Zhang has closely embraced TikTok’s phenomenal success and has even said he made it “compulsory for all management team members to make their own TikTok videos” and win a certain number of “likes,” with the losers having to do pushups, according to the South China Morning Post.
Zhang has also spoken about increasing the international reach of his ventures and his hopes that ByteDance’s products would become “as borderless as Google.”
With TikTok’s 800 million active users worldwide and its reported value of some US$50 billion, it would seem that Zhang’s creation has fulfilled the Chinese billionaire’s global vision.
Yet its future and Zhang’s own remains clouded by more uncertainty than ever before.
When President Trump signed an Executive Order banning business with Zhang’s ByteDance in August 2020, forcing TikTok’s US operations to be sold or face a ban in that country, Zhang’s ByteDance joined a club of other Chinese companies whose future connections to American markets remain in peril.
As potential buyers, like Microsoft and Oracle, courted the Chinese company, questions arose over how to separate a US version of TikTok from the Chinese version as well as whether ByteDance’s closely-guarded artificial intelligence software would be included in any divestment deal.
Microsoft’s bid for TikTok was recently rejected and the contract for the US rights appears to have been awarded to Oracle.
The sale of TikTok was complicated on account of President Trump’s demands that the US Treasury Department receive compensation from any deal and that if no deal was made by September 15, the social media app would be banned.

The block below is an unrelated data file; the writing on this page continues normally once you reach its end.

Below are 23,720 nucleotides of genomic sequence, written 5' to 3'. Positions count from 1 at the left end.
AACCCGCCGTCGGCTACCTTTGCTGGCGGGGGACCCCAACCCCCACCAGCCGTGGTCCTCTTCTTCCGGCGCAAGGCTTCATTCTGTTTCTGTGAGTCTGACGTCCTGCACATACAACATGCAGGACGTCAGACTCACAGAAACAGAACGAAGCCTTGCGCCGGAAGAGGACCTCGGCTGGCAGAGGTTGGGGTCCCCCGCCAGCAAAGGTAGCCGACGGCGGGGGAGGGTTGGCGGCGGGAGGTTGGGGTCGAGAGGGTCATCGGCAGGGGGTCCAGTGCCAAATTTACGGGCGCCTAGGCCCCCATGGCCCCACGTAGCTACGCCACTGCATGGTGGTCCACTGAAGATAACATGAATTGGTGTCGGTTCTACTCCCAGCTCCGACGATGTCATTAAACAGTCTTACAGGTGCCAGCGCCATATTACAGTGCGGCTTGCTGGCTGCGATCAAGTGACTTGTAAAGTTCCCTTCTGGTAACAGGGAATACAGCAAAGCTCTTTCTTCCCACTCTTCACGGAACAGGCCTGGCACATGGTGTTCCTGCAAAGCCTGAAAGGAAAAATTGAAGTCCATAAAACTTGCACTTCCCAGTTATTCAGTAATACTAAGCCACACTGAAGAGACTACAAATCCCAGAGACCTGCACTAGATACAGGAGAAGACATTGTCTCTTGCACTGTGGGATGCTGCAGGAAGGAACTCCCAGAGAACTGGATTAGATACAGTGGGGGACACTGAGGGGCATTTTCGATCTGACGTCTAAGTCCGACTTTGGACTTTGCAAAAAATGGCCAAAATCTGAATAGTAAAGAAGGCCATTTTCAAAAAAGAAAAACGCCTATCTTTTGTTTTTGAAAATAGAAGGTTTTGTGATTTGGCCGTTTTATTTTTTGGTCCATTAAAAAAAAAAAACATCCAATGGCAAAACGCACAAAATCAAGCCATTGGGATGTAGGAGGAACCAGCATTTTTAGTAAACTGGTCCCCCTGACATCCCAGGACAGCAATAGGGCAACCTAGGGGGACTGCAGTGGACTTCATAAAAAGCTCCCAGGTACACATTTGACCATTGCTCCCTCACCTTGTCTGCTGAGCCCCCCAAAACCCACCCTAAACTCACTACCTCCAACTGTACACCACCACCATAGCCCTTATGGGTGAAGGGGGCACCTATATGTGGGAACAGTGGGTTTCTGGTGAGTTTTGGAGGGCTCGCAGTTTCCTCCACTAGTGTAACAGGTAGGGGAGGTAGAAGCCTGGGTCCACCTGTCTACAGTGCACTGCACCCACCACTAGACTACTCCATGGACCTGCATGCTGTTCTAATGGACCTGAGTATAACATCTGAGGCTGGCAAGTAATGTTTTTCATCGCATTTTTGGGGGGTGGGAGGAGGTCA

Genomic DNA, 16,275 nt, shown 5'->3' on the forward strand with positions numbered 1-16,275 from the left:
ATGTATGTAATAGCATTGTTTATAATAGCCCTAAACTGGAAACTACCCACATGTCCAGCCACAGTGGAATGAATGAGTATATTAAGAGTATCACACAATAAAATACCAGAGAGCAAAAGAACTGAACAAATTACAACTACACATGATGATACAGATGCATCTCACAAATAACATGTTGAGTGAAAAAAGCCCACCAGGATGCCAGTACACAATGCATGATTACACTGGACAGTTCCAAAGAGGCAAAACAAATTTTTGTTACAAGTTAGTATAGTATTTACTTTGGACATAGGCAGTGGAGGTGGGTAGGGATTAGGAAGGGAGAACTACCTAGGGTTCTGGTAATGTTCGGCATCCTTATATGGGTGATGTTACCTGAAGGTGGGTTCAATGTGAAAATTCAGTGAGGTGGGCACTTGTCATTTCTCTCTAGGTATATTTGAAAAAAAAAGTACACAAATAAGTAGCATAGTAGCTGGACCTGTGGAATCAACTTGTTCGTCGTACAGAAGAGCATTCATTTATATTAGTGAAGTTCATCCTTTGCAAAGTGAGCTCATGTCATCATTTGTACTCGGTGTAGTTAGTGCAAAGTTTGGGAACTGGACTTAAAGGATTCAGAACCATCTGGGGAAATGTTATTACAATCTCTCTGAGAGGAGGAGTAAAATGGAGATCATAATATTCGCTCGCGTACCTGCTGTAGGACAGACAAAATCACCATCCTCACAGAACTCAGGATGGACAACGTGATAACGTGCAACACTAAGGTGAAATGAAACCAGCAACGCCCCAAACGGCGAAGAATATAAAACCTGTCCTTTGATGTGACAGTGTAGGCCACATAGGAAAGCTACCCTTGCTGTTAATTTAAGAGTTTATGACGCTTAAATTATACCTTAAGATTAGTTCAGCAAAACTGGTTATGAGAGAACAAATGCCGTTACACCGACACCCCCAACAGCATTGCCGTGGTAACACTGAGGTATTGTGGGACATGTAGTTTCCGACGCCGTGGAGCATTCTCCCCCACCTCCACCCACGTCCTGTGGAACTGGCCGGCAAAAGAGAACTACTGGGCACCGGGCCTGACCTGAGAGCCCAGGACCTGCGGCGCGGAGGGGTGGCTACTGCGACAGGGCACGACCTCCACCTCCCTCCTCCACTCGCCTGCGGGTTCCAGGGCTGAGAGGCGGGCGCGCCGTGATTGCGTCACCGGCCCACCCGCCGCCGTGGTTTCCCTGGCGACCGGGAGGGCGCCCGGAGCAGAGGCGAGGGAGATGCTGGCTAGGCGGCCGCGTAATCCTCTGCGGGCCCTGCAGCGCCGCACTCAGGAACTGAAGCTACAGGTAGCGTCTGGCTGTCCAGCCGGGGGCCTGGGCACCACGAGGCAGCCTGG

Now, both Beijing and Washington must agree to ByteDance’s deal with Oracle, which may prove difficult given the opposing expectations both sides hold of Zhang.
Pressure on Zhang comes not just from President Trump, but also from his own country and ruling government, which appear intent on forcing him to avoid a sale that would allow TikTok’s operations in the US to continue. When Zhang posted on the Chinese social media site Weibo that he was considering selling to a US business to “ensure that TikTok can continue to serve American users,” some Chinese internet users branded the billionaire a traitor and American-apologist.
Zhang now faces pressure from China’s government, which recently updated its export rules to require that any sale of artificial intelligence technology receive a license from the Chinese government itself.
This is not the first time Zhang or his ventures have come under fire in China. In 2018, ByteDance’s app Neihan Duanzi was banned because of its “vulgar” content, with Zhang apologizing and stating that the app was “incommensurate with socialist core values.”
Zhang’s ByteDance has already said it will “strictly follow” the new rules, which seems irreconcilable with the reports that US tech company Oracle has been successful in its bid to acquire the American operations of TikTok.
Zhang Yiming faces the unenviable task of appeasing an US government intent on forcing a sale and a Chinese government and public that would rather see the billionaire resist this pressure.
Despite his own stated global vision for ByteDance’s products, Zhang appears damned no matter what course is taken. The gulf between all interested parties and their demands appears to be irreconcilable and TikTok’s reported sale or “restructuring” with Oracle must be agreed on by both Beijing and Washington.
For two sides that have so far agreed on little in this dispute, it seems unlikely that any agreement on the future of TikTok will be forthcoming.